Robert Granderson Cole was born in Manchester, Virginia (now part of the city of Richmond), on 1830 September 29. He later moved to Florida and attended the United States Military Academy. He joined a Confederate infantry regiment in March 1861 and served on the staff of Robert S. Garnett. The Confederacy promoted Cole to major and then lieutenant colonel later in the year.

The colonel, however, would not make a name for himself in battle.When Robert E. Lee took over command of the Army of Northern Virginia in the late spring of 1862, Cole became chief commissary of Lee’s new fighting force. Cole faced the daunting task of keeping 65,000 men and horses fed despite the Confederacy’s creaky infrastructure, a naval blockade, and Yankee armies pressing down on all sides. Cole, nevertheless, served as chief commissary until Lee’s army’s surrender at Appomattox.

The Confederacy, and Robert E. Lee’s army in particular, faced chronic shortages, from food to clothes to horses. For Lee and Cole, however, it was not just a matter of getting enough food to their men and animals. The problem was political: they had problems with the Confederacy’s commissary general, Lucius B. Northrop, a friend of Jefferson Davis. Northrop could prove uncooperative, obtuse, and smug.

Cole’s letters and papers are hard to find, but one can easily pick up on the tension between Cole, Lee, and Northrop. In November 1864, Cole wrote to Northrop complaining of the light bread ration in the Army of Northern Virginia. Cole asserted that the lack of food in the army was contributing to desertion in the ranks. He spoke with Lee about increasing the amount of meal given to the men.

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Lucius B. Northrop.

Northrop proved of no help. He congratulated himself for having lowered the bread ration a few months previously. Had he not done so, he asserted, Lee’s army would have been starving. Northrop blamed the Yankees for the desertion problem as well as the need for Confederate troops to defend their homes against Northern attacks.

Complaints from Lee’s army only got worse. In early February 1865, Cole noted that there was no meat to be had for the men still under siege at Petersburg. Two months later, the Army of Northern Virginia surrendered. Cole’s problems, however, were not over. He still had to figure out how to feed paroled Rebels.

The Army of Northern Virginia faced severe supply challenges. But if General Lee had problems with Robert G. Cole, he never had him removed. After the Gettysburg campaign of 1863, for example, Lee congratulated Cole for his ability to provide the army with flour during the Union invasion. And he stuck with Cole for the rest of the war.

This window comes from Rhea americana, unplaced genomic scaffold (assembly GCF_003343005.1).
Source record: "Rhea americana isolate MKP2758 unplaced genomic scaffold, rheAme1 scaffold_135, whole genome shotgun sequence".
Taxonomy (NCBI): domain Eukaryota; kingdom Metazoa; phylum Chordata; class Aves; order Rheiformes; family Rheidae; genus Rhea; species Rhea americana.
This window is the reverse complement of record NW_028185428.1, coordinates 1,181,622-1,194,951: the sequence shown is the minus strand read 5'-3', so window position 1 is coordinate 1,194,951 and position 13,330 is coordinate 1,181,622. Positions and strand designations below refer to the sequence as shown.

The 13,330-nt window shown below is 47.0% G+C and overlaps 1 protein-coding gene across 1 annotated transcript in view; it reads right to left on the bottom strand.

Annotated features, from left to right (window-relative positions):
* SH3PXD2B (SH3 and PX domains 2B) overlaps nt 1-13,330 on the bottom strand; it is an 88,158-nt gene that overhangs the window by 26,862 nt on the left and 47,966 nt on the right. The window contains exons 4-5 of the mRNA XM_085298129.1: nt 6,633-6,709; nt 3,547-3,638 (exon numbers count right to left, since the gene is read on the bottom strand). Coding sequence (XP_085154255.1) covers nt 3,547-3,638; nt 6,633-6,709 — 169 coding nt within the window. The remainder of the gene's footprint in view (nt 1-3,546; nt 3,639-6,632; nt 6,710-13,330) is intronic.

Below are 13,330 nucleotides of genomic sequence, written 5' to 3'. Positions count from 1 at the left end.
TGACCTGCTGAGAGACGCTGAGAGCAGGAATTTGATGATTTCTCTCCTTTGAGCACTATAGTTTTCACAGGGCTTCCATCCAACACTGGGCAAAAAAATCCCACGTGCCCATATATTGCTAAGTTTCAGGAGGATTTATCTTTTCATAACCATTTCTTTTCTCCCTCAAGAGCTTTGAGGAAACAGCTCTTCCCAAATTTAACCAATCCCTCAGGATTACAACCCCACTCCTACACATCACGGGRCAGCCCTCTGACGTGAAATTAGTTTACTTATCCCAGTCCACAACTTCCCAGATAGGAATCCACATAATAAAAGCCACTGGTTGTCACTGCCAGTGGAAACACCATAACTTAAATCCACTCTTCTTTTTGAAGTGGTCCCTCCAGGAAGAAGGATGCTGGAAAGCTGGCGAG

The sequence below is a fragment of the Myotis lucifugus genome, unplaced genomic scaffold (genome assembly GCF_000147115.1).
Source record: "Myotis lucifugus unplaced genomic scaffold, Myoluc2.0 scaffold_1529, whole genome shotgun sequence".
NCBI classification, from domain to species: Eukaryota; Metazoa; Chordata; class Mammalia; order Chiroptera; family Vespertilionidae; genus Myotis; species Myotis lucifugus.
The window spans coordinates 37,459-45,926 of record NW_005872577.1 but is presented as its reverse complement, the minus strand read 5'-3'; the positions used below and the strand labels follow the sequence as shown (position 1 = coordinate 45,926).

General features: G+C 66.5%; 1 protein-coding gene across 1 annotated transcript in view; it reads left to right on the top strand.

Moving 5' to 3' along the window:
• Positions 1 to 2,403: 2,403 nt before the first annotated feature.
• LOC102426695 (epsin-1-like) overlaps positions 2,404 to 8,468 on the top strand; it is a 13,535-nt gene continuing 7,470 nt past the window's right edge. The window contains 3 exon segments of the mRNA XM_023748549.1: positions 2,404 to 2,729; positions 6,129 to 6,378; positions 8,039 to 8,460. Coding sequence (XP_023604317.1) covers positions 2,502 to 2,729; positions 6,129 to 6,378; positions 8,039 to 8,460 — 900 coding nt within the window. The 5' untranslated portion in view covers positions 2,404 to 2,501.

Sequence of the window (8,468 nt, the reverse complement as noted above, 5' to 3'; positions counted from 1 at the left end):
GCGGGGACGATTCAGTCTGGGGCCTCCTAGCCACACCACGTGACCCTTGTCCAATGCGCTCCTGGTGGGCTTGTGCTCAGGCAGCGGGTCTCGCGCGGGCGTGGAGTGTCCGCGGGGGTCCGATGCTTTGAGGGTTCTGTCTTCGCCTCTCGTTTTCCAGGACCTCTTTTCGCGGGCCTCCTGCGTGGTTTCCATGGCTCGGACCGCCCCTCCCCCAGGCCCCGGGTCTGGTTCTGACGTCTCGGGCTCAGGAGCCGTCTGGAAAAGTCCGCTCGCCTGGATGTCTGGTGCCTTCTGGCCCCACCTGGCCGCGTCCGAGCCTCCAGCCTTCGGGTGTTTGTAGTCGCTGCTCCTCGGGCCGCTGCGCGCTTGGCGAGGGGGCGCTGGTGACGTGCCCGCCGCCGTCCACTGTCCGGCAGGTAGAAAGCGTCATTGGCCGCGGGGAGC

After leaving the Army of Northern Virginia, Cole became a planter in Florida and a businessman in Savannah. He apparently never married. According to the federal census, in 1880 he was living in a hotel in Savannah that was owned by a New Yorker. Cole he died on 1887 November 7. He is buried in Bonaventure Cemetery in Savannah.

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Cole’s tombstone in Savannah. Image courtesy of findagrave.com.

Cole was one of the most important men in helping  Robert E. Lee’s army sustain itself. Napoleon Bonaparte once said that an army marches on its stomach. That proved true in the Army of Northern Virginia. If General Lee’s loyalty to Robert Cole is any indication, the supply problems inherent in the Army of Northern Virginia were not of Cole’s making.

Unfortunately, little is known about Cole or his work in the army. The LFDA, for example, was not able to find an image of the colonel for this blog post. But his work with the Army of Northern Virginia was important. The Lost Cause often reminded Americans that Confederate troops were hopelessly ill-supplied and starving, but waged war with determination and gallantry nonetheless. But was that an accurate summation of reality? Cole’s wartime service suggests that more historians need to undertake serious research concerning the role supply problems played in Confederate defeat.

 

 

The Questionable Romance of Robert Mayo

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Ann McCarty Lee

By Caitlin Connelly

Scandal arrived at Stratford Hall in 1820. The owner of the plantation was Henry Lee IV, eldest son of “Light Horse Harry” Lee and half-brother of Robert E. Lee. In 1817 Henry married his wealthy neighbor Anne Robinson McCarty, and the next year she gave birth to a daughter, Margaret. Sadly, Margaret died at two years old after falling down the grand exterior staircase that led from the driveway to the entrance of the house, a disturbing echo of what had happened to four-year-old Philip Ludwell Lee around 1780. Anne withdrew into a period of mourning, during which time she became addicted to laudanum (opium dissolved in alcohol).